“A fine conception—the experience of the Human Fertilisation and Embryology Authority (HFEA)”

“A fine conception—the experience of the Human Fertilisation and Embryology Authority (HFEA)”

European Journal of Obstetrics & Gynecology and Reproductive Biology 85 (1999) 3–5 ‘‘A fine conception—the experience of the Human Fertilisation and ...

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European Journal of Obstetrics & Gynecology and Reproductive Biology 85 (1999) 3–5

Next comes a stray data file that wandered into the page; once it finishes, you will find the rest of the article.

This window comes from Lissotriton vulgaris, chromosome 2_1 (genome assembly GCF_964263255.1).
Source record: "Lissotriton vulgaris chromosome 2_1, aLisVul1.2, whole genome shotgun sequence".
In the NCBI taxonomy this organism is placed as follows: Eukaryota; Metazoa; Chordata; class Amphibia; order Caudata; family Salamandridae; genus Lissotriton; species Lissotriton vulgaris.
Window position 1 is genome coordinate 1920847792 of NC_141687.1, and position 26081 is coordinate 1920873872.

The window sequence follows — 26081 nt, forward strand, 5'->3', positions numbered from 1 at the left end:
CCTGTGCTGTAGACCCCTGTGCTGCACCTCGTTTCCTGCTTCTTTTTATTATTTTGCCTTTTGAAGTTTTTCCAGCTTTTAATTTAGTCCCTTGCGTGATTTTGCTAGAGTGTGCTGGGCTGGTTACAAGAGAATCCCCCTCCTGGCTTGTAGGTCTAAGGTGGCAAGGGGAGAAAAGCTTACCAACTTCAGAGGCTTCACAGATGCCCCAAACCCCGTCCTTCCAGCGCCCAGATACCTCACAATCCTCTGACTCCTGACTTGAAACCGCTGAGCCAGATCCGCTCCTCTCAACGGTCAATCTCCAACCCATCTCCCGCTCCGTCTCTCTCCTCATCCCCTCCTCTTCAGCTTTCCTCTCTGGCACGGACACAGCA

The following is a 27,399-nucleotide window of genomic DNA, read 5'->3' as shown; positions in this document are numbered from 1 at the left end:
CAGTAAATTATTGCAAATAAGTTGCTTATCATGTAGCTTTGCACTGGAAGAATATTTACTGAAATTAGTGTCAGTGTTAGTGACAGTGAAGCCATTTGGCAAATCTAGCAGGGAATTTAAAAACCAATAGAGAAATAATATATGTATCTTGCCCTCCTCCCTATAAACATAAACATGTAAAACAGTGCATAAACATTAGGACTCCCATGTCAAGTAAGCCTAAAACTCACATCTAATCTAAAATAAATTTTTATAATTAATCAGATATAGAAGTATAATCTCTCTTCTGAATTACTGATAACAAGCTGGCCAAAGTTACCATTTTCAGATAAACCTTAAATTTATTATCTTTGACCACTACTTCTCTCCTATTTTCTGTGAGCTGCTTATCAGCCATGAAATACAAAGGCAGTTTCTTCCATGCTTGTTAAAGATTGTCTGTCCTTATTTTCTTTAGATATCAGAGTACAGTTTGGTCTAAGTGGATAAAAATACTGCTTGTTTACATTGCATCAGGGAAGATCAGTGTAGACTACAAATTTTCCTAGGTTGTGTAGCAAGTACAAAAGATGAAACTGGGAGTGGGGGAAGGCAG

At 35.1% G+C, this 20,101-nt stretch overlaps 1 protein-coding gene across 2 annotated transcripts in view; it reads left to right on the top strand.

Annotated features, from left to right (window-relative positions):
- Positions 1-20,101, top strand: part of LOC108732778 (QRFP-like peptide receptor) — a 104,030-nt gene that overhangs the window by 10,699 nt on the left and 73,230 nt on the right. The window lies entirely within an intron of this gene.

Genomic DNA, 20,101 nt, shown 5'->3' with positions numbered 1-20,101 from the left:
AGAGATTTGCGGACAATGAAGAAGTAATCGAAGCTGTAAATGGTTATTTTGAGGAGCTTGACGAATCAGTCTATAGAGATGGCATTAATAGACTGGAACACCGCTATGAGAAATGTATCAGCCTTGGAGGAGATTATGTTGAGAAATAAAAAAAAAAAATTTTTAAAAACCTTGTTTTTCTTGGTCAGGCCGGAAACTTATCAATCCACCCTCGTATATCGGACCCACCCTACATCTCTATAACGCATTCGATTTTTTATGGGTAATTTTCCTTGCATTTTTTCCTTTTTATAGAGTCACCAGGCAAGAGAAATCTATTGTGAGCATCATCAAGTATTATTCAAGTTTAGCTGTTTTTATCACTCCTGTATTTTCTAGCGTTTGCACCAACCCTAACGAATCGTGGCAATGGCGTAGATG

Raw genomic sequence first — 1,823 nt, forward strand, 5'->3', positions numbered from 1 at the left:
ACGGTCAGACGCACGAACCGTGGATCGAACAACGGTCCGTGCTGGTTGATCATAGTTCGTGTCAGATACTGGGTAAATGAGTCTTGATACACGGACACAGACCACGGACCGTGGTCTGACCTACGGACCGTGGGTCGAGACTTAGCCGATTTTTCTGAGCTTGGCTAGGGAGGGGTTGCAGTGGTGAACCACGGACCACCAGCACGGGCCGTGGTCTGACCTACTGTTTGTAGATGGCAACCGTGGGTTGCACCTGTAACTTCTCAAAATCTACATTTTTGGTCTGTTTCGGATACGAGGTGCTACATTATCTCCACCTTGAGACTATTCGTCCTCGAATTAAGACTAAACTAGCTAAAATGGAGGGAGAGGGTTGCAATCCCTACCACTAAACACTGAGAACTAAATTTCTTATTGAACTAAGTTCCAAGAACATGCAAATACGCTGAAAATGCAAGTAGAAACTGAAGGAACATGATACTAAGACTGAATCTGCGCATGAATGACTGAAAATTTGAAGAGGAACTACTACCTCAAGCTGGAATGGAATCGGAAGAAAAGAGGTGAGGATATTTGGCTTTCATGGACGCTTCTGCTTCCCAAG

‘‘A fine conception—the experience of the Human Fertilisation and Embryology Authority (HFEA)’’ Speech to the 13 th Congress of the European Association of Gynaecologists and Obstetricians (EAGO), Jerusalem, 11 May 1998 Ruth Deech* Human Fertilisation and Embryology Authority, Paxton House, 30 Artillery Lane, London E1 7 LS, UK